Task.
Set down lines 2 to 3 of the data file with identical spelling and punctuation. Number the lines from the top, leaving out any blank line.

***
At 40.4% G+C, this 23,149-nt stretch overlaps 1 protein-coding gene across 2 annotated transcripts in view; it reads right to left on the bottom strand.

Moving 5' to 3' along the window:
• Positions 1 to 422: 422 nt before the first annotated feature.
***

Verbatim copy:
Moving 5' to 3' along the window:
• Positions 1 to 422: 422 nt before the first annotated feature.